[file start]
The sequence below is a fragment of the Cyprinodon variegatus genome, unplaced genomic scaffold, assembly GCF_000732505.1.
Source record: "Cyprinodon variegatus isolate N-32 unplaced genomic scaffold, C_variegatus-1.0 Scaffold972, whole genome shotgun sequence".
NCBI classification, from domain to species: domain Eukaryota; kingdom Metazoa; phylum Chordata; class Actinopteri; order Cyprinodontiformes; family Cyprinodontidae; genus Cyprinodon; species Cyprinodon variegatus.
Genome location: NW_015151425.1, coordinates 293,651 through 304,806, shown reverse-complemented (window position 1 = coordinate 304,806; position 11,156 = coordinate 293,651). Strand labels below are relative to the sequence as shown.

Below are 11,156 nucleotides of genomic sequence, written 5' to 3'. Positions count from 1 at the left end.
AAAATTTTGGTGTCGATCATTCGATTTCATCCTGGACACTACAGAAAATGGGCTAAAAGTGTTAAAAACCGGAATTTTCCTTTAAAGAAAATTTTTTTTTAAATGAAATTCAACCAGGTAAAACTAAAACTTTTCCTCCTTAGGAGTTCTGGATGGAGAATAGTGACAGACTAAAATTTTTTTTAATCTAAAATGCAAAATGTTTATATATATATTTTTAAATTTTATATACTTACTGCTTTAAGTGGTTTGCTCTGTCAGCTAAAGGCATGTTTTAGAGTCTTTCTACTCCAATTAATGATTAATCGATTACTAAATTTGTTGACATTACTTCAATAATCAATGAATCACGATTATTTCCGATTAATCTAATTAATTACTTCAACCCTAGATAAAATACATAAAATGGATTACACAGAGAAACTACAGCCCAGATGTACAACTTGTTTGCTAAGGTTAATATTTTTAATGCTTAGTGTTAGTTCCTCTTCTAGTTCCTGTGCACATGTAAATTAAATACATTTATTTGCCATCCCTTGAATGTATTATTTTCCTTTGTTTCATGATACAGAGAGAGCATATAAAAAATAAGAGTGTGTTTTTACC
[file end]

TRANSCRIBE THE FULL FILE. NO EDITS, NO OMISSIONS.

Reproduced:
The sequence below is a fragment of the Cyprinodon variegatus genome, unplaced genomic scaffold, assembly GCF_000732505.1.
Source record: "Cyprinodon variegatus isolate N-32 unplaced genomic scaffold, C_variegatus-1.0 Scaffold972, whole genome shotgun sequence".
NCBI classification, from domain to species: domain Eukaryota; kingdom Metazoa; phylum Chordata; class Actinopteri; order Cyprinodontiformes; family Cyprinodontidae; genus Cyprinodon; species Cyprinodon variegatus.
Genome location: NW_015151425.1, coordinates 293,651 through 304,806, shown reverse-complemented (window position 1 = coordinate 304,806; position 11,156 = coordinate 293,651). Strand labels below are relative to the sequence as shown.

Below are 11,156 nucleotides of genomic sequence, written 5' to 3'. Positions count from 1 at the left end.
AAAATTTTGGTGTCGATCATTCGATTTCATCCTGGACACTACAGAAAATGGGCTAAAAGTGTTAAAAACCGGAATTTTCCTTTAAAGAAAATTTTTTTTTAAATGAAATTCAACCAGGTAAAACTAAAACTTTTCCTCCTTAGGAGTTCTGGATGGAGAATAGTGACAGACTAAAATTTTTTTTAATCTAAAATGCAAAATGTTTATATATATATTTTTAAATTTTATATACTTACTGCTTTAAGTGGTTTGCTCTGTCAGCTAAAGGCATGTTTTAGAGTCTTTCTACTCCAATTAATGATTAATCGATTACTAAATTTGTTGACATTACTTCAATAATCAATGAATCACGATTATTTCCGATTAATCTAATTAATTACTTCAACCCTAGATAAAATACATAAAATGGATTACACAGAGAAACTACAGCCCAGATGTACAACTTGTTTGCTAAGGTTAATATTTTTAATGCTTAGTGTTAGTTCCTCTTCTAGTTCCTGTGCACATGTAAATTAAATACATTTATTTGCCATCCCTTGAATGTATTATTTTCCTTTGTTTCATGATACAGAGAGAGCATATAAAAAATAAGAGTGTGTTTTTACC